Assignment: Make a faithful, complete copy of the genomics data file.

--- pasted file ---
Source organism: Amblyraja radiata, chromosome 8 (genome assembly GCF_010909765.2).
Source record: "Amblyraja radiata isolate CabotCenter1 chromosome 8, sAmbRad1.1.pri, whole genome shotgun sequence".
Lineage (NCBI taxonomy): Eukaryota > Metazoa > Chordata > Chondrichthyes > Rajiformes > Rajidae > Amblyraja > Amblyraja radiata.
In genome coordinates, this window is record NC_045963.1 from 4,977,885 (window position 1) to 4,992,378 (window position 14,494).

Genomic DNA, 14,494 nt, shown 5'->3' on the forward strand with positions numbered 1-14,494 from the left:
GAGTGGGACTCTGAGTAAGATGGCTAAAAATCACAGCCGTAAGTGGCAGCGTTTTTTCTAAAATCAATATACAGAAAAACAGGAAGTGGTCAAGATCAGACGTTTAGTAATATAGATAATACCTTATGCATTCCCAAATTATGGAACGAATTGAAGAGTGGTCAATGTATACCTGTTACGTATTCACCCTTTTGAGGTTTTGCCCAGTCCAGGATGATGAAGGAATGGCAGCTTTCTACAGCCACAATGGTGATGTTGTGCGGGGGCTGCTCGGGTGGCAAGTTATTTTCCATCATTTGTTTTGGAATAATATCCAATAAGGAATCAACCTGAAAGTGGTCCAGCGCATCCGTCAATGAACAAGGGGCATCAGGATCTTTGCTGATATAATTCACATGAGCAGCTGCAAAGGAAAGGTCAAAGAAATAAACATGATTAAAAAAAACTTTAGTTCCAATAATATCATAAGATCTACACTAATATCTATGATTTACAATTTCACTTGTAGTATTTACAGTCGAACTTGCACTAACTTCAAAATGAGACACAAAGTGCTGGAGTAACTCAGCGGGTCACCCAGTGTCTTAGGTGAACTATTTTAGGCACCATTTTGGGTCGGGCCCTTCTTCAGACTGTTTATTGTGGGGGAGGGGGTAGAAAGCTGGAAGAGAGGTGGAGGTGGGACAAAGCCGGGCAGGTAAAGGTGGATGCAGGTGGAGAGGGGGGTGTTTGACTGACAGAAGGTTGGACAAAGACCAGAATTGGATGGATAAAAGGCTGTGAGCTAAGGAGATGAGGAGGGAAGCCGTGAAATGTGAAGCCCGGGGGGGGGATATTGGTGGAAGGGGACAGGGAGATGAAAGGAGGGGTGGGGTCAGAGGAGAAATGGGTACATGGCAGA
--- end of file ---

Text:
Source organism: Amblyraja radiata, chromosome 8 (genome assembly GCF_010909765.2).
Source record: "Amblyraja radiata isolate CabotCenter1 chromosome 8, sAmbRad1.1.pri, whole genome shotgun sequence".
Lineage (NCBI taxonomy): Eukaryota > Metazoa > Chordata > Chondrichthyes > Rajiformes > Rajidae > Amblyraja > Amblyraja radiata.
In genome coordinates, this window is record NC_045963.1 from 4,977,885 (window position 1) to 4,992,378 (window position 14,494).

Genomic DNA, 14,494 nt, shown 5'->3' on the forward strand with positions numbered 1-14,494 from the left:
GAGTGGGACTCTGAGTAAGATGGCTAAAAATCACAGCCGTAAGTGGCAGCGTTTTTTCTAAAATCAATATACAGAAAAACAGGAAGTGGTCAAGATCAGACGTTTAGTAATATAGATAATACCTTATGCATTCCCAAATTATGGAACGAATTGAAGAGTGGTCAATGTATACCTGTTACGTATTCACCCTTTTGAGGTTTTGCCCAGTCCAGGATGATGAAGGAATGGCAGCTTTCTACAGCCACAATGGTGATGTTGTGCGGGGGCTGCTCGGGTGGCAAGTTATTTTCCATCATTTGTTTTGGAATAATATCCAATAAGGAATCAACCTGAAAGTGGTCCAGCGCATCCGTCAATGAACAAGGGGCATCAGGATCTTTGCTGATATAATTCACATGAGCAGCTGCAAAGGAAAGGTCAAAGAAATAAACATGATTAAAAAAAACTTTAGTTCCAATAATATCATAAGATCTACACTAATATCTATGATTTACAATTTCACTTGTAGTATTTACAGTCGAACTTGCACTAACTTCAAAATGAGACACAAAGTGCTGGAGTAACTCAGCGGGTCACCCAGTGTCTTAGGTGAACTATTTTAGGCACCATTTTGGGTCGGGCCCTTCTTCAGACTGTTTATTGTGGGGGAGGGGGTAGAAAGCTGGAAGAGAGGTGGAGGTGGGACAAAGCCGGGCAGGTAAAGGTGGATGCAGGTGGAGAGGGGGGTGTTTGACTGACAGAAGGTTGGACAAAGACCAGAATTGGATGGATAAAAGGCTGTGAGCTAAGGAGATGAGGAGGGAAGCCGTGAAATGTGAAGCCCGGGGGGGGGATATTGGTGGAAGGGGACAGGGAGATGAAAGGAGGGGTGGGGTCAGAGGAGAAATGGGTACATGGCAGA